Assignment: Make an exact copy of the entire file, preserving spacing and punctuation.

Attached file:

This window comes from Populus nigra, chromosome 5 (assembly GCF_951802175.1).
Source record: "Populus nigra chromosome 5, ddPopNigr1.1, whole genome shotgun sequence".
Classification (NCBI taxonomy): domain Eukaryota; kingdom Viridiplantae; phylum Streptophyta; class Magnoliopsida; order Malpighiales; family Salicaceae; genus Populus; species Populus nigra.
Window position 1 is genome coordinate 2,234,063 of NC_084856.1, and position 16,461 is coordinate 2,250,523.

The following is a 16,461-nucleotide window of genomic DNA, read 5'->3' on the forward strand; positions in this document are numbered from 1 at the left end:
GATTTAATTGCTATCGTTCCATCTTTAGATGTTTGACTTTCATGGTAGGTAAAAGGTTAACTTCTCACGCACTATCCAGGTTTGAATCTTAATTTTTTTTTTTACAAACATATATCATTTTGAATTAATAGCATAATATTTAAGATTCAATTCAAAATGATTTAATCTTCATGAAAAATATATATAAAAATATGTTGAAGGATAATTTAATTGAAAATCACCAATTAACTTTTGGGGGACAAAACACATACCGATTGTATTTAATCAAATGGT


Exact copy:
This window comes from Populus nigra, chromosome 5 (assembly GCF_951802175.1).
Source record: "Populus nigra chromosome 5, ddPopNigr1.1, whole genome shotgun sequence".
Classification (NCBI taxonomy): domain Eukaryota; kingdom Viridiplantae; phylum Streptophyta; class Magnoliopsida; order Malpighiales; family Salicaceae; genus Populus; species Populus nigra.
Window position 1 is genome coordinate 2,234,063 of NC_084856.1, and position 16,461 is coordinate 2,250,523.

The following is a 16,461-nucleotide window of genomic DNA, read 5'->3' on the forward strand; positions in this document are numbered from 1 at the left end:
GATTTAATTGCTATCGTTCCATCTTTAGATGTTTGACTTTCATGGTAGGTAAAAGGTTAACTTCTCACGCACTATCCAGGTTTGAATCTTAATTTTTTTTTTTACAAACATATATCATTTTGAATTAATAGCATAATATTTAAGATTCAATTCAAAATGATTTAATCTTCATGAAAAATATATATAAAAATATGTTGAAGGATAATTTAATTGAAAATCACCAATTAACTTTTGGGGGACAAAACACATACCGATTGTATTTAATCAAATGGT